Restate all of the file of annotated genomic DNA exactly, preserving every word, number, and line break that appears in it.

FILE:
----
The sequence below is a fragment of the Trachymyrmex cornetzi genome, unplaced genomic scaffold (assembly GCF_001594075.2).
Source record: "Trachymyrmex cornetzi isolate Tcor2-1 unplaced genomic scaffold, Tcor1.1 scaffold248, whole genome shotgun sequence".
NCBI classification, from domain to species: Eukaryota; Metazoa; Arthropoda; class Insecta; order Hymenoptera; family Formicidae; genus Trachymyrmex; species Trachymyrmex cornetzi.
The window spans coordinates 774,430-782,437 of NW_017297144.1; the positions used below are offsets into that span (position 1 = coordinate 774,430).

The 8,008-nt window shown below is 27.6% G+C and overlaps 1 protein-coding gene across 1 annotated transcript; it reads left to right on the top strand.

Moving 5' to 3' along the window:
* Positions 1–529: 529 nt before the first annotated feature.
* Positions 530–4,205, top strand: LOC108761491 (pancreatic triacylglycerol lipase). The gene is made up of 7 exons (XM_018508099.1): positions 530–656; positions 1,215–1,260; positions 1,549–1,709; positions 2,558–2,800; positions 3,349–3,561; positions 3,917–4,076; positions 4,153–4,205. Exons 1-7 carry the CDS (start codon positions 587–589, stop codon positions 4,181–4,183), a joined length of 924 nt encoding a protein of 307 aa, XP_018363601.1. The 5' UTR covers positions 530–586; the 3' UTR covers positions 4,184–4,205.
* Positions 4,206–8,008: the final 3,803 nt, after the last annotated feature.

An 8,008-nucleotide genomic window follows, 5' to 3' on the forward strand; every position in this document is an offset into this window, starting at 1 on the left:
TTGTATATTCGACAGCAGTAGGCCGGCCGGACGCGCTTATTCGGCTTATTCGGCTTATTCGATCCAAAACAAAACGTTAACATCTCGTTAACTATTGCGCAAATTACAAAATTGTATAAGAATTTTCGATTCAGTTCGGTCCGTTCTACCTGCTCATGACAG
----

The sequence below is a fragment of the Trachymyrmex cornetzi genome, unplaced genomic scaffold (assembly GCF_001594075.2).
Source record: "Trachymyrmex cornetzi isolate Tcor2-1 unplaced genomic scaffold, Tcor1.1 scaffold248, whole genome shotgun sequence".
NCBI classification, from domain to species: Eukaryota; Metazoa; Arthropoda; class Insecta; order Hymenoptera; family Formicidae; genus Trachymyrmex; species Trachymyrmex cornetzi.
The window spans coordinates 774,430-782,437 of NW_017297144.1; the positions used below are offsets into that span (position 1 = coordinate 774,430).

The 8,008-nt window shown below is 27.6% G+C and overlaps 1 protein-coding gene across 1 annotated transcript; it reads left to right on the top strand.

Moving 5' to 3' along the window:
* Positions 1–529: 529 nt before the first annotated feature.
* Positions 530–4,205, top strand: LOC108761491 (pancreatic triacylglycerol lipase). The gene is made up of 7 exons (XM_018508099.1): positions 530–656; positions 1,215–1,260; positions 1,549–1,709; positions 2,558–2,800; positions 3,349–3,561; positions 3,917–4,076; positions 4,153–4,205. Exons 1-7 carry the CDS (start codon positions 587–589, stop codon positions 4,181–4,183), a joined length of 924 nt encoding a protein of 307 aa, XP_018363601.1. The 5' UTR covers positions 530–586; the 3' UTR covers positions 4,184–4,205.
* Positions 4,206–8,008: the final 3,803 nt, after the last annotated feature.

An 8,008-nucleotide genomic window follows, 5' to 3' on the forward strand; every position in this document is an offset into this window, starting at 1 on the left:
TTGTATATTCGACAGCAGTAGGCCGGCCGGACGCGCTTATTCGGCTTATTCGGCTTATTCGATCCAAAACAAAACGTTAACATCTCGTTAACTATTGCGCAAATTACAAAATTGTATAAGAATTTTCGATTCAGTTCGGTCCGTTCTACCTGCTCATGACAG